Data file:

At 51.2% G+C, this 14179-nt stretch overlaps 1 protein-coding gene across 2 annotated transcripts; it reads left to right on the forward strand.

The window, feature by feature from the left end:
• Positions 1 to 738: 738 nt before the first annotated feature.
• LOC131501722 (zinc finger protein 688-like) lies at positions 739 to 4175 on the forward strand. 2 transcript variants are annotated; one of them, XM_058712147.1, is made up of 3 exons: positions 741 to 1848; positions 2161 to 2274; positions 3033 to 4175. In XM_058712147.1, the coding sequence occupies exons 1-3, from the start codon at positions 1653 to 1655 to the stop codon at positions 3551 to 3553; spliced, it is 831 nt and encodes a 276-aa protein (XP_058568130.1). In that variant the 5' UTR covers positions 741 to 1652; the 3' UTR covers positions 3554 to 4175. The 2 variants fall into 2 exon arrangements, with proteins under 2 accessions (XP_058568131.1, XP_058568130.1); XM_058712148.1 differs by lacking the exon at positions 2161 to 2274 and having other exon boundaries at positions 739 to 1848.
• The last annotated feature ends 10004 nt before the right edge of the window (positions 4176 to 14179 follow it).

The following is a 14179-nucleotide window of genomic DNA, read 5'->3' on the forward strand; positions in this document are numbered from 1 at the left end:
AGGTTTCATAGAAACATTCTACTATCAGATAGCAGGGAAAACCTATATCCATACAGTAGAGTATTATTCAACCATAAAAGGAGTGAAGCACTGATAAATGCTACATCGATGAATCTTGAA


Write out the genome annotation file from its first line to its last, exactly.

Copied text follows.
At 51.2% G+C, this 14179-nt stretch overlaps 1 protein-coding gene across 2 annotated transcripts; it reads left to right on the forward strand.

The window, feature by feature from the left end:
• Positions 1 to 738: 738 nt before the first annotated feature.
• LOC131501722 (zinc finger protein 688-like) lies at positions 739 to 4175 on the forward strand. 2 transcript variants are annotated; one of them, XM_058712147.1, is made up of 3 exons: positions 741 to 1848; positions 2161 to 2274; positions 3033 to 4175. In XM_058712147.1, the coding sequence occupies exons 1-3, from the start codon at positions 1653 to 1655 to the stop codon at positions 3551 to 3553; spliced, it is 831 nt and encodes a 276-aa protein (XP_058568130.1). In that variant the 5' UTR covers positions 741 to 1652; the 3' UTR covers positions 3554 to 4175. The 2 variants fall into 2 exon arrangements, with proteins under 2 accessions (XP_058568131.1, XP_058568130.1); XM_058712148.1 differs by lacking the exon at positions 2161 to 2274 and having other exon boundaries at positions 739 to 1848.
• The last annotated feature ends 10004 nt before the right edge of the window (positions 4176 to 14179 follow it).

The following is a 14179-nucleotide window of genomic DNA, read 5'->3' on the forward strand; positions in this document are numbered from 1 at the left end:
AGGTTTCATAGAAACATTCTACTATCAGATAGCAGGGAAAACCTATATCCATACAGTAGAGTATTATTCAACCATAAAAGGAGTGAAGCACTGATAAATGCTACATCGATGAATCTTGAA